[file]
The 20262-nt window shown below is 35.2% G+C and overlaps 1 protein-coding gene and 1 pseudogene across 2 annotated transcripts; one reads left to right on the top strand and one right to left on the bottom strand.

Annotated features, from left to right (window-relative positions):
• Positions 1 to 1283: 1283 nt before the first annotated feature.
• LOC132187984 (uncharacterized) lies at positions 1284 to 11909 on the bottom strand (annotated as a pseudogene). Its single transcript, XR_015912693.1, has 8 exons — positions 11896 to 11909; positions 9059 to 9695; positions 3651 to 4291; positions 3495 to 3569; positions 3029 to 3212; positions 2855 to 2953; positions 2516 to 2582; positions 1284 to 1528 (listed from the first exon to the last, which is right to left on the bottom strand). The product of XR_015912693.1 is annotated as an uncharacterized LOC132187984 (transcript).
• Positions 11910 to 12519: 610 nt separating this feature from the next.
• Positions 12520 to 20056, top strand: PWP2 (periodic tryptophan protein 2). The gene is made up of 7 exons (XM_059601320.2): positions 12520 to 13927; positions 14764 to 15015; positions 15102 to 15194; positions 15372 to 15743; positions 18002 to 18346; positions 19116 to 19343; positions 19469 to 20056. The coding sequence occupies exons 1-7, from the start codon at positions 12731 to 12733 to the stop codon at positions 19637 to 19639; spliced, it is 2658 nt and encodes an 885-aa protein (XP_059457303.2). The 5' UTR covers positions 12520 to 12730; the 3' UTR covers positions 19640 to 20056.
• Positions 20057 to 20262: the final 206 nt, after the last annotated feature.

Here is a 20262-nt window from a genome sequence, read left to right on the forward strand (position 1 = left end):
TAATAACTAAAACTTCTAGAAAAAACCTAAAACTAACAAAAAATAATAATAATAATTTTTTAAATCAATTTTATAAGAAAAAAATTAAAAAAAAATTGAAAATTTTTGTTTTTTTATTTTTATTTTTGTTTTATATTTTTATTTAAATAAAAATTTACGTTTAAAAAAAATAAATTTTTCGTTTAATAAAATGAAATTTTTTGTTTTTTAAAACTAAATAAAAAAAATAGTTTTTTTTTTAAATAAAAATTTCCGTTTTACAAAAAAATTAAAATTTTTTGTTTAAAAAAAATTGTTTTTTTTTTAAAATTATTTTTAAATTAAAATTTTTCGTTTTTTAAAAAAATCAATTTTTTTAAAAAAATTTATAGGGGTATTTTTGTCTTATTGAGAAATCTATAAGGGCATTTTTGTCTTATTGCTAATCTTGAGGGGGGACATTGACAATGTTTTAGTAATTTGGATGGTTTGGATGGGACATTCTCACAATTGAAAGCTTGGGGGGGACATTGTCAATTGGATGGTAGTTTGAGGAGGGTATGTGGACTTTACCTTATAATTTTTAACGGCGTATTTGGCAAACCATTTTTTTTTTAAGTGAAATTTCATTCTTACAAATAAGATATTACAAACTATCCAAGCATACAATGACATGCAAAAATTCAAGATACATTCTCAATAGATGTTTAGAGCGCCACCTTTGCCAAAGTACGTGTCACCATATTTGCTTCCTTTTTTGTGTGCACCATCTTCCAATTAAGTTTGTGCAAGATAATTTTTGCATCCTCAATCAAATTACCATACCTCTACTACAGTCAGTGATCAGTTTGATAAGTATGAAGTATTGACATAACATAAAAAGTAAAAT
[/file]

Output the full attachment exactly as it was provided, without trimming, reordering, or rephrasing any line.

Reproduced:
The 20262-nt window shown below is 35.2% G+C and overlaps 1 protein-coding gene and 1 pseudogene across 2 annotated transcripts; one reads left to right on the top strand and one right to left on the bottom strand.

Annotated features, from left to right (window-relative positions):
• Positions 1 to 1283: 1283 nt before the first annotated feature.
• LOC132187984 (uncharacterized) lies at positions 1284 to 11909 on the bottom strand (annotated as a pseudogene). Its single transcript, XR_015912693.1, has 8 exons — positions 11896 to 11909; positions 9059 to 9695; positions 3651 to 4291; positions 3495 to 3569; positions 3029 to 3212; positions 2855 to 2953; positions 2516 to 2582; positions 1284 to 1528 (listed from the first exon to the last, which is right to left on the bottom strand). The product of XR_015912693.1 is annotated as an uncharacterized LOC132187984 (transcript).
• Positions 11910 to 12519: 610 nt separating this feature from the next.
• Positions 12520 to 20056, top strand: PWP2 (periodic tryptophan protein 2). The gene is made up of 7 exons (XM_059601320.2): positions 12520 to 13927; positions 14764 to 15015; positions 15102 to 15194; positions 15372 to 15743; positions 18002 to 18346; positions 19116 to 19343; positions 19469 to 20056. The coding sequence occupies exons 1-7, from the start codon at positions 12731 to 12733 to the stop codon at positions 19637 to 19639; spliced, it is 2658 nt and encodes an 885-aa protein (XP_059457303.2). The 5' UTR covers positions 12520 to 12730; the 3' UTR covers positions 19640 to 20056.
• Positions 20057 to 20262: the final 206 nt, after the last annotated feature.

Here is a 20262-nt window from a genome sequence, read left to right on the forward strand (position 1 = left end):
TAATAACTAAAACTTCTAGAAAAAACCTAAAACTAACAAAAAATAATAATAATAATTTTTTAAATCAATTTTATAAGAAAAAAATTAAAAAAAAATTGAAAATTTTTGTTTTTTTATTTTTATTTTTGTTTTATATTTTTATTTAAATAAAAATTTACGTTTAAAAAAAATAAATTTTTCGTTTAATAAAATGAAATTTTTTGTTTTTTAAAACTAAATAAAAAAAATAGTTTTTTTTTTAAATAAAAATTTCCGTTTTACAAAAAAATTAAAATTTTTTGTTTAAAAAAAATTGTTTTTTTTTTAAAATTATTTTTAAATTAAAATTTTTCGTTTTTTAAAAAAATCAATTTTTTTAAAAAAATTTATAGGGGTATTTTTGTCTTATTGAGAAATCTATAAGGGCATTTTTGTCTTATTGCTAATCTTGAGGGGGGACATTGACAATGTTTTAGTAATTTGGATGGTTTGGATGGGACATTCTCACAATTGAAAGCTTGGGGGGGACATTGTCAATTGGATGGTAGTTTGAGGAGGGTATGTGGACTTTACCTTATAATTTTTAACGGCGTATTTGGCAAACCATTTTTTTTTTAAGTGAAATTTCATTCTTACAAATAAGATATTACAAACTATCCAAGCATACAATGACATGCAAAAATTCAAGATACATTCTCAATAGATGTTTAGAGCGCCACCTTTGCCAAAGTACGTGTCACCATATTTGCTTCCTTTTTTGTGTGCACCATCTTCCAATTAAGTTTGTGCAAGATAATTTTTGCATCCTCAATCAAATTACCATACCTCTACTACAGTCAGTGATCAGTTTGATAAGTATGAAGTATTGACATAACATAAAAAGTAAAAT